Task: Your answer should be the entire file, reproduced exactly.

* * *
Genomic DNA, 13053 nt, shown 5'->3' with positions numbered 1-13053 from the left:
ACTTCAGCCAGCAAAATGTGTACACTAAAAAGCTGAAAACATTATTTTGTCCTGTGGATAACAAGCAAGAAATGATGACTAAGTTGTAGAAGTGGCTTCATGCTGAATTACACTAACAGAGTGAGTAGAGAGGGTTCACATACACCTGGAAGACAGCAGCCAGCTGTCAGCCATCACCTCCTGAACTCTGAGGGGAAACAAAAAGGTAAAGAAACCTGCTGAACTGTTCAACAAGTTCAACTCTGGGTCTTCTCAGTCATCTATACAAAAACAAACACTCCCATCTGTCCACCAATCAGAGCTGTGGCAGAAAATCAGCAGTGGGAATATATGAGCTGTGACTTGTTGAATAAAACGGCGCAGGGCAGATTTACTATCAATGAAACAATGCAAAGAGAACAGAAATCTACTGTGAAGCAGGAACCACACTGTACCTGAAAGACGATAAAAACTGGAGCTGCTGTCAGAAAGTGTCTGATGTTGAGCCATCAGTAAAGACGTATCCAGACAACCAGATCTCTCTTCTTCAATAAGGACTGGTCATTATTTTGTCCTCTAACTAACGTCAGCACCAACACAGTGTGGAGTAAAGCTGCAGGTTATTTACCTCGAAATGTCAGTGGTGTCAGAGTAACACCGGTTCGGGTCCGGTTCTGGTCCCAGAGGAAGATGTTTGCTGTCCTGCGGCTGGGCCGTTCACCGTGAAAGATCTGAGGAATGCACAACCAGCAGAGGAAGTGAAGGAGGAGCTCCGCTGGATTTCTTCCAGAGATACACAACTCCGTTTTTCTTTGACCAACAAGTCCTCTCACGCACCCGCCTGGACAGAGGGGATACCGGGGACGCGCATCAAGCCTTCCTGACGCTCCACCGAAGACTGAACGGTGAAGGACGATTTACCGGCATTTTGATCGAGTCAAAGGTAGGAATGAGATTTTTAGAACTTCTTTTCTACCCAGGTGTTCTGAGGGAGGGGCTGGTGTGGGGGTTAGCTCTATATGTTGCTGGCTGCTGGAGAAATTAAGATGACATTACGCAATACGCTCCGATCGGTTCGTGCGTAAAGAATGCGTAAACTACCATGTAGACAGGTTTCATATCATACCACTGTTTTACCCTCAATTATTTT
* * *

Genomic DNA, 13053 nt, shown 5'->3' with positions numbered 1-13053 from the left:
ACTTCAGCCAGCAAAATGTGTACACTAAAAAGCTGAAAACATTATTTTGTCCTGTGGATAACAAGCAAGAAATGATGACTAAGTTGTAGAAGTGGCTTCATGCTGAATTACACTAACAGAGTGAGTAGAGAGGGTTCACATACACCTGGAAGACAGCAGCCAGCTGTCAGCCATCACCTCCTGAACTCTGAGGGGAAACAAAAAGGTAAAGAAACCTGCTGAACTGTTCAACAAGTTCAACTCTGGGTCTTCTCAGTCATCTATACAAAAACAAACACTCCCATCTGTCCACCAATCAGAGCTGTGGCAGAAAATCAGCAGTGGGAATATATGAGCTGTGACTTGTTGAATAAAACGGCGCAGGGCAGATTTACTATCAATGAAACAATGCAAAGAGAACAGAAATCTACTGTGAAGCAGGAACCACACTGTACCTGAAAGACGATAAAAACTGGAGCTGCTGTCAGAAAGTGTCTGATGTTGAGCCATCAGTAAAGACGTATCCAGACAACCAGATCTCTCTTCTTCAATAAGGACTGGTCATTATTTTGTCCTCTAACTAACGTCAGCACCAACACAGTGTGGAGTAAAGCTGCAGGTTATTTACCTCGAAATGTCAGTGGTGTCAGAGTAACACCGGTTCGGGTCCGGTTCTGGTCCCAGAGGAAGATGTTTGCTGTCCTGCGGCTGGGCCGTTCACCGTGAAAGATCTGAGGAATGCACAACCAGCAGAGGAAGTGAAGGAGGAGCTCCGCTGGATTTCTTCCAGAGATACACAACTCCGTTTTTCTTTGACCAACAAGTCCTCTCACGCACCCGCCTGGACAGAGGGGATACCGGGGACGCGCATCAAGCCTTCCTGACGCTCCACCGAAGACTGAACGGTGAAGGACGATTTACCGGCATTTTGATCGAGTCAAAGGTAGGAATGAGATTTTTAGAACTTCTTTTCTACCCAGGTGTTCTGAGGGAGGGGCTGGTGTGGGGGTTAGCTCTATATGTTGCTGGCTGCTGGAGAAATTAAGATGACATTACGCAATACGCTCCGATCGGTTCGTGCGTAAAGAATGCGTAAACTACCATGTAGACAGGTTTCATATCATACCACTGTTTTACCCTCAATTATTTT